How do chemotherapy drugs work?

Chemotherapy drugs work by stopping cancer cells dividing and growing. Different drugs affect the cancer cells in different ways. When a combination of drugs is used, each drug is chosen for its different effects.

Most chemotherapy drugs are carried in the blood. This means they can reach cancer cells anywhere in the body. But chemotherapy can be given in different ways. The way you have chemotherapy depends on:

Chemotherapy drugs also affect some of the healthy cells in your body. These healthy cells can usually recover from damage caused by chemotherapy. But cancer cells cannot recover, and they eventually die.

Side effects of chemotherapy

Because chemotherapy drugs can affect some of the healthy cells in your body, this can cause side effects. Most side effects will go away after treatment finishes.

Healthy cells in certain parts of the body are more sensitive to chemotherapy drugs. For example, this includes cells in the bone marrow (which makes blood cells) and the digestive system.

This is why certain side effects are more common, such as being at risk of infection or feeling sick. We have more information about the side effects of chemotherapy and how they can be reduced and managed.

Chemotherapy

This video provides a brief overview of chemotherapy treatment, how it can be given, how it works and possible side effects.

We have videos about other treatment types

Chemotherapy

This video provides a brief overview of chemotherapy treatment, how it can be given, how it works and possible side effects.

We have videos about other treatment types

Monitoring the effects on the cancer

During treatment, your cancer doctor may want to find out how the cancer is responding to the chemotherapy drugs. This can be done in different ways:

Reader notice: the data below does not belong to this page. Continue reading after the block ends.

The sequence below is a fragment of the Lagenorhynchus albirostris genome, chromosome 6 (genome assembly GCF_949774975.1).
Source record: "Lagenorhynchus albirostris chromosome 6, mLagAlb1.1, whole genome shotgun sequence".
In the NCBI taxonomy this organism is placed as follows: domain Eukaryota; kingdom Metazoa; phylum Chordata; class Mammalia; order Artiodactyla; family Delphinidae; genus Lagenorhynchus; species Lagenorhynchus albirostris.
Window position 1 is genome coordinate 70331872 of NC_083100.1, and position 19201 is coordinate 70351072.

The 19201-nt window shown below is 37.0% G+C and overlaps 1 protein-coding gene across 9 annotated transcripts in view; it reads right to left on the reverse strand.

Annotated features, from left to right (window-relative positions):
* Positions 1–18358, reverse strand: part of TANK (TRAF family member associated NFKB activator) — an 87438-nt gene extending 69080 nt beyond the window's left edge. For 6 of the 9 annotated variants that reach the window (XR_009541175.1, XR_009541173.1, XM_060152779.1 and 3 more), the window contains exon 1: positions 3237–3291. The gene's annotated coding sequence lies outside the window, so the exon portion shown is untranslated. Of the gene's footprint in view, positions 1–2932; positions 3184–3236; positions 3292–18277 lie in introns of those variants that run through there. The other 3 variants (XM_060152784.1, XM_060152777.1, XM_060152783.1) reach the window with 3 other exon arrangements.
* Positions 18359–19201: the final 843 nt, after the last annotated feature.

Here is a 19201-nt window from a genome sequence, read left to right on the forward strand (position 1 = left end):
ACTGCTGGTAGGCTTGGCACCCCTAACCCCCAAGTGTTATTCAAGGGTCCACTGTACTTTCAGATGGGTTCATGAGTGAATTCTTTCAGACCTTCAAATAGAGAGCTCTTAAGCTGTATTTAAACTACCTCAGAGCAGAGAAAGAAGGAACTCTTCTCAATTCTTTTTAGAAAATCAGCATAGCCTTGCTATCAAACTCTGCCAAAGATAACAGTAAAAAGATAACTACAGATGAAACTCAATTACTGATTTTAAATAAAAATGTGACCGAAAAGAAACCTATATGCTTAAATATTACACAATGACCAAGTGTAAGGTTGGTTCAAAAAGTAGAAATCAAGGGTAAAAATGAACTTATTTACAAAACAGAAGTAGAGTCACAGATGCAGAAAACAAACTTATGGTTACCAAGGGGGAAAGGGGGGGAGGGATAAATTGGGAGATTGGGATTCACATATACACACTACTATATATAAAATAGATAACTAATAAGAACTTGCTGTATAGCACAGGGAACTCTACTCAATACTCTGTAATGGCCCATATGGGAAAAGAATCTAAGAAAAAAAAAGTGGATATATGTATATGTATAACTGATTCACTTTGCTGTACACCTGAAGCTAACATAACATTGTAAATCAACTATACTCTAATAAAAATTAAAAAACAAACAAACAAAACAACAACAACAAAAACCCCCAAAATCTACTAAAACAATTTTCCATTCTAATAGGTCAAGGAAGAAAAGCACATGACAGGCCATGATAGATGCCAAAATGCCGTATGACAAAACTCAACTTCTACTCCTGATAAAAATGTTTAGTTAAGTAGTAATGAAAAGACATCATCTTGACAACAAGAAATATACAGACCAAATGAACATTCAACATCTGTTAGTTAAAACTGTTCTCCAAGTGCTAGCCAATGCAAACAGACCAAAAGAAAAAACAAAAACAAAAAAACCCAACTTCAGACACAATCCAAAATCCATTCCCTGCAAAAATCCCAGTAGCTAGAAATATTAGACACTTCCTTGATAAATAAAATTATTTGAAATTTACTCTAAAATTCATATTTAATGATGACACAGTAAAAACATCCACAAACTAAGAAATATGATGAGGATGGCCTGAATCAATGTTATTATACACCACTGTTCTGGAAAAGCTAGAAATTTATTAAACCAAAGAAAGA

• If your doctor can see or feel the cancer, they will be able to tell if it is responding to chemotherapy by doing a physical examination.
  • If the cancer can be seen on a scan, you may have another scan after a few cycles of chemotherapy to see if the cancer is getting smaller. If you are having chemotherapy to reduce the risk of cancer coming back after surgery (adjuvant chemotherapy), you will not usually need scans to check if it is working.
  • With some cancers, blood tests can be used to check if treatment is working. These cancers release proteins into the blood (called tumour markers) that can be measured with a blood test. If the tumour markers are reducing, it usually means the chemotherapy is working.

If results show the cancer has not responded well enough, your doctor may decide to change your treatment to different chemotherapy drugs.

Back to Chemotherapy explained

What is chemotherapy?

Chemotherapy uses anti-cancer (cytotoxic) drugs to destroy cancer cells. It can be given alone or with other treatments.

When is chemotherapy used?

Chemotherapy is used to kill cancer cells in the body. Your doctor will explain if chemotherapy is advised for you.